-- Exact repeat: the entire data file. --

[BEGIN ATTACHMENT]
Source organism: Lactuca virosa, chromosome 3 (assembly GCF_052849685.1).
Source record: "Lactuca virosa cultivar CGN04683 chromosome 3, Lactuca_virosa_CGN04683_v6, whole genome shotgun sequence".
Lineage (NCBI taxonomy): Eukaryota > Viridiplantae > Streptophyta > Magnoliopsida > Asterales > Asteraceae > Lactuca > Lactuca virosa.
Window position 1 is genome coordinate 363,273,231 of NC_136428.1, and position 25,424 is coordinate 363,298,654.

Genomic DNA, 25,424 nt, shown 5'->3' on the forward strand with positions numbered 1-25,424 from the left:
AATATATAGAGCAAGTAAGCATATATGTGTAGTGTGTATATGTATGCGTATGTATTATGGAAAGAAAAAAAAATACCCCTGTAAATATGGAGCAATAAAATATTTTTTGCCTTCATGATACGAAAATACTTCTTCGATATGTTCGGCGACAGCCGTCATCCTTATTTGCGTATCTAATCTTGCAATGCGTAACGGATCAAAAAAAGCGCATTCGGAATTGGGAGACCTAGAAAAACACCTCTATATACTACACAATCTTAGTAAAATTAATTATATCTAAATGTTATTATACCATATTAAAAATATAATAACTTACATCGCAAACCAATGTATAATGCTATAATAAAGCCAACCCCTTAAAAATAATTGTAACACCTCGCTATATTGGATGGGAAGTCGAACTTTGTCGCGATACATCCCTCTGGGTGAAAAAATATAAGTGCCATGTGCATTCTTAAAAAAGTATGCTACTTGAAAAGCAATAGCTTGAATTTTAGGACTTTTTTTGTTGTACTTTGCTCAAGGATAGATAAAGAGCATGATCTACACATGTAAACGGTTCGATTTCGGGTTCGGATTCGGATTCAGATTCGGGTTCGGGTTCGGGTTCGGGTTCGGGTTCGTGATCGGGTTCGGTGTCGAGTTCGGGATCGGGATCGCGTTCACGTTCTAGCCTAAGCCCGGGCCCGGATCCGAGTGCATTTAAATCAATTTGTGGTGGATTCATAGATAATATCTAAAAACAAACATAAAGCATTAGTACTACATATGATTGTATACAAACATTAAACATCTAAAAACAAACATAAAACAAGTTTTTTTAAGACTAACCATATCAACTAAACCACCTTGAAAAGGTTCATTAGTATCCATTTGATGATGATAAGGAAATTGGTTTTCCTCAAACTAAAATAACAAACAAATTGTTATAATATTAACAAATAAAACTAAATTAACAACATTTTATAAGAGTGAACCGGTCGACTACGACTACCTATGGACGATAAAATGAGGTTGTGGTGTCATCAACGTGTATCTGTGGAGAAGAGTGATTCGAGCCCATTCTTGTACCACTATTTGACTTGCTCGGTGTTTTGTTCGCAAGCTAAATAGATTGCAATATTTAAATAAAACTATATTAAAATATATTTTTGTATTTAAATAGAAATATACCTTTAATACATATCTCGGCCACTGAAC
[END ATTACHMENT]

Source organism: Lactuca virosa, chromosome 3 (assembly GCF_052849685.1).
Source record: "Lactuca virosa cultivar CGN04683 chromosome 3, Lactuca_virosa_CGN04683_v6, whole genome shotgun sequence".
Lineage (NCBI taxonomy): Eukaryota > Viridiplantae > Streptophyta > Magnoliopsida > Asterales > Asteraceae > Lactuca > Lactuca virosa.
Window position 1 is genome coordinate 363,273,231 of NC_136428.1, and position 25,424 is coordinate 363,298,654.

Genomic DNA, 25,424 nt, shown 5'->3' on the forward strand with positions numbered 1-25,424 from the left:
AATATATAGAGCAAGTAAGCATATATGTGTAGTGTGTATATGTATGCGTATGTATTATGGAAAGAAAAAAAAATACCCCTGTAAATATGGAGCAATAAAATATTTTTTGCCTTCATGATACGAAAATACTTCTTCGATATGTTCGGCGACAGCCGTCATCCTTATTTGCGTATCTAATCTTGCAATGCGTAACGGATCAAAAAAAGCGCATTCGGAATTGGGAGACCTAGAAAAACACCTCTATATACTACACAATCTTAGTAAAATTAATTATATCTAAATGTTATTATACCATATTAAAAATATAATAACTTACATCGCAAACCAATGTATAATGCTATAATAAAGCCAACCCCTTAAAAATAATTGTAACACCTCGCTATATTGGATGGGAAGTCGAACTTTGTCGCGATACATCCCTCTGGGTGAAAAAATATAAGTGCCATGTGCATTCTTAAAAAAGTATGCTACTTGAAAAGCAATAGCTTGAATTTTAGGACTTTTTTTGTTGTACTTTGCTCAAGGATAGATAAAGAGCATGATCTACACATGTAAACGGTTCGATTTCGGGTTCGGATTCGGATTCAGATTCGGGTTCGGGTTCGGGTTCGGGTTCGGGTTCGTGATCGGGTTCGGTGTCGAGTTCGGGATCGGGATCGCGTTCACGTTCTAGCCTAAGCCCGGGCCCGGATCCGAGTGCATTTAAATCAATTTGTGGTGGATTCATAGATAATATCTAAAAACAAACATAAAGCATTAGTACTACATATGATTGTATACAAACATTAAACATCTAAAAACAAACATAAAACAAGTTTTTTTAAGACTAACCATATCAACTAAACCACCTTGAAAAGGTTCATTAGTATCCATTTGATGATGATAAGGAAATTGGTTTTCCTCAAACTAAAATAACAAACAAATTGTTATAATATTAACAAATAAAACTAAATTAACAACATTTTATAAGAGTGAACCGGTCGACTACGACTACCTATGGACGATAAAATGAGGTTGTGGTGTCATCAACGTGTATCTGTGGAGAAGAGTGATTCGAGCCCATTCTTGTACCACTATTTGACTTGCTCGGTGTTTTGTTCGCAAGCTAAATAGATTGCAATATTTAAATAAAACTATATTAAAATATATTTTTGTATTTAAATAGAAATATACCTTTAATACATATCTCGGCCACTGAAC